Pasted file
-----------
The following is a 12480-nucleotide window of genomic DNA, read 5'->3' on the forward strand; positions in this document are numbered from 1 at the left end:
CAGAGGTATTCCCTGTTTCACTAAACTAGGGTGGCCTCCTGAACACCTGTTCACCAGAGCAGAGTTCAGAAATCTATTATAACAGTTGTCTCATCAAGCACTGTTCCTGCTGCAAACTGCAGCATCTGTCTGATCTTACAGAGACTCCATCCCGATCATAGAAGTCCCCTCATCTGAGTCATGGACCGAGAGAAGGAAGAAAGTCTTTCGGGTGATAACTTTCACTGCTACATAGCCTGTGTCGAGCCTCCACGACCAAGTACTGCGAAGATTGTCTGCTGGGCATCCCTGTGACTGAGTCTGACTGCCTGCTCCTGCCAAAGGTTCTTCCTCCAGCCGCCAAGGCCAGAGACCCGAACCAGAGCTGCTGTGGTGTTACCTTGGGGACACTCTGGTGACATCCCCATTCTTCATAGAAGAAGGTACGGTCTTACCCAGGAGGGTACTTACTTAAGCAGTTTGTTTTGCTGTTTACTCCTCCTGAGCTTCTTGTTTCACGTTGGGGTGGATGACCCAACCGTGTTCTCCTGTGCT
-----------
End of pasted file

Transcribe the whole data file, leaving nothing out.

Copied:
The following is a 12480-nucleotide window of genomic DNA, read 5'->3' on the forward strand; positions in this document are numbered from 1 at the left end:
CAGAGGTATTCCCTGTTTCACTAAACTAGGGTGGCCTCCTGAACACCTGTTCACCAGAGCAGAGTTCAGAAATCTATTATAACAGTTGTCTCATCAAGCACTGTTCCTGCTGCAAACTGCAGCATCTGTCTGATCTTACAGAGACTCCATCCCGATCATAGAAGTCCCCTCATCTGAGTCATGGACCGAGAGAAGGAAGAAAGTCTTTCGGGTGATAACTTTCACTGCTACATAGCCTGTGTCGAGCCTCCACGACCAAGTACTGCGAAGATTGTCTGCTGGGCATCCCTGTGACTGAGTCTGACTGCCTGCTCCTGCCAAAGGTTCTTCCTCCAGCCGCCAAGGCCAGAGACCCGAACCAGAGCTGCTGTGGTGTTACCTTGGGGACACTCTGGTGACATCCCCATTCTTCATAGAAGAAGGTACGGTCTTACCCAGGAGGGTACTTACTTAAGCAGTTTGTTTTGCTGTTTACTCCTCCTGAGCTTCTTGTTTCACGTTGGGGTGGATGACCCAACCGTGTTCTCCTGTGCT